Olms and Mudpuppies: Proteidae
Olms and mudpuppies are medium-sized to large salamanders with a long, squared-off snout, small legs, and large, bushy, red gills. Gills are organs for obtaining oxygen from water. Most olms are pale and nearly eyeless. Mudpuppies are dark with large spots and have small eyes. Olms and mudpuppies are large for salamanders, more than 16 inches (40 centimeters) from the tip of the snout to the tip of the tail.
Olms and mudpuppies spend their entire lives in water, never making the move to land the way many amphibians do. Amphibians (am-FIB-ee-uhns) are vertebrates (VER-teh-brehts), or animals with a backbone, that have moist, smooth skin; are cold-blooded, meaning their body temperature is the same as the temperature of their surroundings; and, in most instances, have a two-stage life cycle. Olms and mudpuppies have the same body features as adults that they do as larvae. Larvae (LAR-vee) are animals in an early stage that change body form in a process called metamorphosis (MEH-tuh-MORE-feh-sis) before becoming adults. These features include three pairs of large, bushy, red gills; a short tail that is flat from side to side, like an eel's tail; a tail fin; and small eyes.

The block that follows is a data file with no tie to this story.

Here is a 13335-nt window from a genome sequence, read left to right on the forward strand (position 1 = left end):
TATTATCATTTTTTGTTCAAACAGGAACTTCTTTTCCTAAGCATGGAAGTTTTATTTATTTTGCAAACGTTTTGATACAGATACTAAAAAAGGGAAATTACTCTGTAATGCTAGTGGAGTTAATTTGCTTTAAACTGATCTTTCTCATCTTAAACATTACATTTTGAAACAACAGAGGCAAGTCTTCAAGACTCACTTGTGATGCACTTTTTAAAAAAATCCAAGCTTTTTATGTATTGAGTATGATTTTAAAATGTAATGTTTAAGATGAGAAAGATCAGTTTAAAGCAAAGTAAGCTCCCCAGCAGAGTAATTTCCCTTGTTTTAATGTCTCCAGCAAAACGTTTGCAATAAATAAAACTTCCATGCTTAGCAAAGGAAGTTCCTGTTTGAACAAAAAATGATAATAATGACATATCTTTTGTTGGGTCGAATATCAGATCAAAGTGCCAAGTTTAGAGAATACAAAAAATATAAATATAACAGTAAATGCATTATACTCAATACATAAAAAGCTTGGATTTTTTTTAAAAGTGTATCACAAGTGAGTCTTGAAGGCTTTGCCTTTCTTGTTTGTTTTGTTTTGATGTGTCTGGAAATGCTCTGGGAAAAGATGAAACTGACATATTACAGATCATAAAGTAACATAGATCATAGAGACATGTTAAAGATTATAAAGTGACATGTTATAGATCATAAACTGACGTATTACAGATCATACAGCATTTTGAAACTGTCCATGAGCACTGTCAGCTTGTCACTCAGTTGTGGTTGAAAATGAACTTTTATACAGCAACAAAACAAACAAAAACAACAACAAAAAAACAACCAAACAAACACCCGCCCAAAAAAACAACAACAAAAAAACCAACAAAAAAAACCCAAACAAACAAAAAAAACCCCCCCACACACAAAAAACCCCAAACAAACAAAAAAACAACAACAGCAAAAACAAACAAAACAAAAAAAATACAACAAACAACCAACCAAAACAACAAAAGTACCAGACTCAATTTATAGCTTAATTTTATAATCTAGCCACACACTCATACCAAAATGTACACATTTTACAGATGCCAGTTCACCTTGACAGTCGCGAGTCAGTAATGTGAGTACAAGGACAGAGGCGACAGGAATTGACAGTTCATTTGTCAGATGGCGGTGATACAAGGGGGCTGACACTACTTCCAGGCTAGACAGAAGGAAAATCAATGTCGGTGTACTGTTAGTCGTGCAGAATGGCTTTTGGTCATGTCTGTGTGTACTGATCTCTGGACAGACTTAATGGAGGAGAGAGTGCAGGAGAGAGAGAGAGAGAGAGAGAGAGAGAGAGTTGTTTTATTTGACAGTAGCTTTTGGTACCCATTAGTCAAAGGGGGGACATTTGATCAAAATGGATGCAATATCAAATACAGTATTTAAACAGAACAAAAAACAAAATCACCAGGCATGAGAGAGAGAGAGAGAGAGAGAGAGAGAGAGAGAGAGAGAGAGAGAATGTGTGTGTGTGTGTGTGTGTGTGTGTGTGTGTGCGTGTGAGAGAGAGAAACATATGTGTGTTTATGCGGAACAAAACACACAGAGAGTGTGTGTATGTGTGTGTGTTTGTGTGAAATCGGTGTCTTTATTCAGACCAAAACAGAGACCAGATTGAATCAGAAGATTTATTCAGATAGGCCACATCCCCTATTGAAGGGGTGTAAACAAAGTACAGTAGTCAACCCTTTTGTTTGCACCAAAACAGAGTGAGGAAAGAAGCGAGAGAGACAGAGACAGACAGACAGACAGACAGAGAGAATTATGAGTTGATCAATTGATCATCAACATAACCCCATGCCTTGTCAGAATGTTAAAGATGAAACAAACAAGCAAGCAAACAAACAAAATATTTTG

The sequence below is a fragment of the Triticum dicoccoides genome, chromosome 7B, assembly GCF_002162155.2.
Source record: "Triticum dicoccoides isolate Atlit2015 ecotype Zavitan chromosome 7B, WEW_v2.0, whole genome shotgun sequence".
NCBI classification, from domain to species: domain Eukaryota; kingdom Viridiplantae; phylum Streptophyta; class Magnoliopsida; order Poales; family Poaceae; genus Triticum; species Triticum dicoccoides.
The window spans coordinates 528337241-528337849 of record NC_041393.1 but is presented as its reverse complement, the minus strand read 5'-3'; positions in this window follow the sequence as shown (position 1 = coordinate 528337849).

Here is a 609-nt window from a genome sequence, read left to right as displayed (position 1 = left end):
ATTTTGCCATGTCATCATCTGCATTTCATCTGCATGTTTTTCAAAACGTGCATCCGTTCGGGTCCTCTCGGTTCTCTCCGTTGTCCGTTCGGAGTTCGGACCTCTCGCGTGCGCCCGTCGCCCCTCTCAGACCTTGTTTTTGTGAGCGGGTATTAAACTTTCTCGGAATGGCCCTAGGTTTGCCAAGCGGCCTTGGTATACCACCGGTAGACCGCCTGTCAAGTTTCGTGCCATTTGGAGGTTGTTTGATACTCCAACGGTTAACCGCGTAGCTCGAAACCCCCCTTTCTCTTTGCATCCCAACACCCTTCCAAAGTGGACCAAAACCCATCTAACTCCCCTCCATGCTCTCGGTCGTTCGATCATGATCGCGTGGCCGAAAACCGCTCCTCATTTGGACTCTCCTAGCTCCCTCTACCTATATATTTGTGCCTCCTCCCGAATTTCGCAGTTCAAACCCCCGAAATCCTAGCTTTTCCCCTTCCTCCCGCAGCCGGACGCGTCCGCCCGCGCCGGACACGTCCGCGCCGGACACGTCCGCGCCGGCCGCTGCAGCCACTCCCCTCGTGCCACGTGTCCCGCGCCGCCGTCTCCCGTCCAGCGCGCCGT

Animal Life ResourceAmphibiansOlms and Mudpuppies: Proteidae - Physical Characteristics, Habitat, Diet, Behavior And Reproduction, Conservation Status, Olm (proteus Anguinus): Species Accounts - GEOGRAPHIC RANGE, MUDPUPPIES OLMS AND PEOPLE